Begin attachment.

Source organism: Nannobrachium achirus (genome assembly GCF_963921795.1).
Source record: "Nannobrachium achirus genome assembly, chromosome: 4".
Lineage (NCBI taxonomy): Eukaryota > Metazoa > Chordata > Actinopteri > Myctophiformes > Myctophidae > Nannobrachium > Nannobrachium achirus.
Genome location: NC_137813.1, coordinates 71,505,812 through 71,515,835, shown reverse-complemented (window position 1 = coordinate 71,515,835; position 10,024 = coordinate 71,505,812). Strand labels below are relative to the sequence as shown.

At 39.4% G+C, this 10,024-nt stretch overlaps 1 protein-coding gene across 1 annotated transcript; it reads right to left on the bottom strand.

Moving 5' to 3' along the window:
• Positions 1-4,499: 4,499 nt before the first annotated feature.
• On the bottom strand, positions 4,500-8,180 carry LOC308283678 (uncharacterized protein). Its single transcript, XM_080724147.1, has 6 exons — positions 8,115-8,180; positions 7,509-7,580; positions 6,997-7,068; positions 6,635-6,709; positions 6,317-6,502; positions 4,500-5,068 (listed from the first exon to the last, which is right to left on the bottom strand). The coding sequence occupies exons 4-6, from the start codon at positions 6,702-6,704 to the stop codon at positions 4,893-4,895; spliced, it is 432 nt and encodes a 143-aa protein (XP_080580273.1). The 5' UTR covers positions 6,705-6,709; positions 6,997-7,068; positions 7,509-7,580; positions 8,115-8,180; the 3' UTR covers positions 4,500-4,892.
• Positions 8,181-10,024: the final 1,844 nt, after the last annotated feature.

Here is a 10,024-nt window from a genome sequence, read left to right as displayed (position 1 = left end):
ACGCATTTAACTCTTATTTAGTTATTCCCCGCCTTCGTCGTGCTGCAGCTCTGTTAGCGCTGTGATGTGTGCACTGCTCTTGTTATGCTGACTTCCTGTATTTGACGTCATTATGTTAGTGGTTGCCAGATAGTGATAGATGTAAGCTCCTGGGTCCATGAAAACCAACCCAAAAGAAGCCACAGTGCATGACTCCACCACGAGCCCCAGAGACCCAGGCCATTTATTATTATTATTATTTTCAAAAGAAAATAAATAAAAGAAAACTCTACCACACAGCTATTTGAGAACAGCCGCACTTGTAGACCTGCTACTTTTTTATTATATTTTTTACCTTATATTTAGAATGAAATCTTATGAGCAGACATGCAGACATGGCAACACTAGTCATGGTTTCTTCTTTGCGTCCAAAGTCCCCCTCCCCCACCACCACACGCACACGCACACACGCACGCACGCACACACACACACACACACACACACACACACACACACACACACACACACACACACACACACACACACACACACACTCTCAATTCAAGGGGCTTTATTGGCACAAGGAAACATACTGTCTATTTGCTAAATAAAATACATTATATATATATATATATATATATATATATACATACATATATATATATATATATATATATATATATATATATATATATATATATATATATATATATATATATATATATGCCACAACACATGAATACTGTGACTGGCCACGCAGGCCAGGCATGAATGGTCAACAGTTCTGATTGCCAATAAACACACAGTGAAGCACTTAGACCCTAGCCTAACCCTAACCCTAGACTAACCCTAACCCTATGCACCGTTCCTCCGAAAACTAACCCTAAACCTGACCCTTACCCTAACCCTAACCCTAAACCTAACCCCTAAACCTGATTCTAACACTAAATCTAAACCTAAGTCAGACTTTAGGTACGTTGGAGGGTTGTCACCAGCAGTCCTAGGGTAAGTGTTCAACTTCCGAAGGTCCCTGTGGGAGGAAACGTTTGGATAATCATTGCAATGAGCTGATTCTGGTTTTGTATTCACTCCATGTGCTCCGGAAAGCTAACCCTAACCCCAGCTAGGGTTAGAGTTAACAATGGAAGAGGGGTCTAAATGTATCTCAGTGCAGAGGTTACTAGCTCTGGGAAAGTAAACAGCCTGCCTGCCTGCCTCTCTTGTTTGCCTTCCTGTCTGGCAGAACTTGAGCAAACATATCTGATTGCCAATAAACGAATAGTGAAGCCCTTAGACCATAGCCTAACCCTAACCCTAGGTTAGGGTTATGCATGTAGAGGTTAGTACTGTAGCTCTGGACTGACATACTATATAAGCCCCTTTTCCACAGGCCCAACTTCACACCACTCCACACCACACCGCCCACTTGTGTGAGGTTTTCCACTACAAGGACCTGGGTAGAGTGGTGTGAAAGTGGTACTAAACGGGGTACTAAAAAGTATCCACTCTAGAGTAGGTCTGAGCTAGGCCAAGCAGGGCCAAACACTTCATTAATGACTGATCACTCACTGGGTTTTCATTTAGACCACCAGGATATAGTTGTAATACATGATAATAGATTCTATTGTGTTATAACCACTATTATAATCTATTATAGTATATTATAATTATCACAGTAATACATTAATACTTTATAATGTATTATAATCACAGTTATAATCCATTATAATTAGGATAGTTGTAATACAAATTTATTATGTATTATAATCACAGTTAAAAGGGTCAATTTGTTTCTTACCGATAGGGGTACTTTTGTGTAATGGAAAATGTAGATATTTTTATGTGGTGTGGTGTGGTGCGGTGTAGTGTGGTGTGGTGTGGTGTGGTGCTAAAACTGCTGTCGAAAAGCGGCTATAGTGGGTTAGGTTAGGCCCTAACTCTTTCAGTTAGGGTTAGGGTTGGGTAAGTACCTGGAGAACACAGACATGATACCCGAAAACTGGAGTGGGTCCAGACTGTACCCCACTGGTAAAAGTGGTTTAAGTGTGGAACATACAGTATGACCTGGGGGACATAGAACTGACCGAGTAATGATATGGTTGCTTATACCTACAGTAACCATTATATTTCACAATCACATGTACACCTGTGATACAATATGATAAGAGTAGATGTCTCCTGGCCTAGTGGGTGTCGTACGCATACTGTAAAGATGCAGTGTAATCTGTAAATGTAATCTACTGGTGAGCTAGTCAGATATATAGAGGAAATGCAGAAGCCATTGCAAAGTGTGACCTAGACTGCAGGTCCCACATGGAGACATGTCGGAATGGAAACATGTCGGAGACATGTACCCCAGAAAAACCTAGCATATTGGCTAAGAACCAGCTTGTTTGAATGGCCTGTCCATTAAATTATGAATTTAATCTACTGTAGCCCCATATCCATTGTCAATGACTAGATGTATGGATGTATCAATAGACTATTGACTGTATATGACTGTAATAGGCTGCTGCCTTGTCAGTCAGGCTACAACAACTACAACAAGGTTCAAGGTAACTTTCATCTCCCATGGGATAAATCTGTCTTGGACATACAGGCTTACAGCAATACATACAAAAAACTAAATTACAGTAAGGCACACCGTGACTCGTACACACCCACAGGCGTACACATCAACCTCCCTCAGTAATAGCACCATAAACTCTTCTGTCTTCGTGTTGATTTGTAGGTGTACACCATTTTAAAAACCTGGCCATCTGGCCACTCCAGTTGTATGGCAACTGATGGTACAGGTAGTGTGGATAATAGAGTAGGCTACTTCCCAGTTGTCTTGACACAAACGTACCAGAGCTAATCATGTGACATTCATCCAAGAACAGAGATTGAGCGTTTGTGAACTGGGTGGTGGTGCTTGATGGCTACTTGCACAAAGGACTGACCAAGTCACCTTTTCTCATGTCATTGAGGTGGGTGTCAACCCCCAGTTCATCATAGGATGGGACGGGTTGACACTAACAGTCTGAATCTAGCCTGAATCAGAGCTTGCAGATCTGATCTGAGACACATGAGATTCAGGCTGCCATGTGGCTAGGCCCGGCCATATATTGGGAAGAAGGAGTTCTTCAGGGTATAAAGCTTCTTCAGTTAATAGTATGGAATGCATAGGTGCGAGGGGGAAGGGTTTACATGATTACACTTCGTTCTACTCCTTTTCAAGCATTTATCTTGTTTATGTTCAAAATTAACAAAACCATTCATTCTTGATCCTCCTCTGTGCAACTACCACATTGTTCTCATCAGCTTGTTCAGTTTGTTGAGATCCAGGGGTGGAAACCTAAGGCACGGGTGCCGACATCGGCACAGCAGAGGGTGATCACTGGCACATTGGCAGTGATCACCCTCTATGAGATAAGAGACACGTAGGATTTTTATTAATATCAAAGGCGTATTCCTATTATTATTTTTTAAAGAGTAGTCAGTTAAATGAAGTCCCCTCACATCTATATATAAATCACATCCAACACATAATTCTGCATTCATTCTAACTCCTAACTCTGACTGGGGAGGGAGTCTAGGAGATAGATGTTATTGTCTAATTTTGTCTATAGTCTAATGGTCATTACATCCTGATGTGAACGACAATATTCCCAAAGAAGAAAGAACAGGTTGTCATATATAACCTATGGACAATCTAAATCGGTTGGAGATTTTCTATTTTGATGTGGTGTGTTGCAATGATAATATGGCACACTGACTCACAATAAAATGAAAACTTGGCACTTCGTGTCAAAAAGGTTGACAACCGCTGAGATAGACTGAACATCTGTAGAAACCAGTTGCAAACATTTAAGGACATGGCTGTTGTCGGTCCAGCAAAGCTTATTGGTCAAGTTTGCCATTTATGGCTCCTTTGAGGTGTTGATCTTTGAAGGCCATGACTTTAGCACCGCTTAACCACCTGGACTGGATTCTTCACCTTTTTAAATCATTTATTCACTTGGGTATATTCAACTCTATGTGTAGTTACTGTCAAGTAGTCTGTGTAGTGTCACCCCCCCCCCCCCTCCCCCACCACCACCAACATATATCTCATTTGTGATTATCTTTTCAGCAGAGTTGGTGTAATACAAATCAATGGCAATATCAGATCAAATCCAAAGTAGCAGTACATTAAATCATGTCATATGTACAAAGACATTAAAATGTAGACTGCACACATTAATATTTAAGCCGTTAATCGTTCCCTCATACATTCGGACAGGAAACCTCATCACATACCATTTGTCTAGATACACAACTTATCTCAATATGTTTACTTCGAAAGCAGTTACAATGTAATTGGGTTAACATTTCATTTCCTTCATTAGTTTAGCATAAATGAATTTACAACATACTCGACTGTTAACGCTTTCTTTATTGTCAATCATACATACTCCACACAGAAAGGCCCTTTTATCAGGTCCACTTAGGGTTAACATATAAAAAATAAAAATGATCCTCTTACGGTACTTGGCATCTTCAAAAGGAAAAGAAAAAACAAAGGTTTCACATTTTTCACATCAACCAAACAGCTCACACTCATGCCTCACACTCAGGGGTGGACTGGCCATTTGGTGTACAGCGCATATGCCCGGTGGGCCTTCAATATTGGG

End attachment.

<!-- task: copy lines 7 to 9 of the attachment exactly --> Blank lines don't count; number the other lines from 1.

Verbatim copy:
• Positions 1-4,499: 4,499 nt before the first annotated feature.
• On the bottom strand, positions 4,500-8,180 carry LOC308283678 (uncharacterized protein). Its single transcript, XM_080724147.1, has 6 exons — positions 8,115-8,180; positions 7,509-7,580; positions 6,997-7,068; positions 6,635-6,709; positions 6,317-6,502; positions 4,500-5,068 (listed from the first exon to the last, which is right to left on the bottom strand). The coding sequence occupies exons 4-6, from the start codon at positions 6,702-6,704 to the stop codon at positions 4,893-4,895; spliced, it is 432 nt and encodes a 143-aa protein (XP_080580273.1). The 5' UTR covers positions 6,705-6,709; positions 6,997-7,068; positions 7,509-7,580; positions 8,115-8,180; the 3' UTR covers positions 4,500-4,892.
• Positions 8,181-10,024: the final 1,844 nt, after the last annotated feature.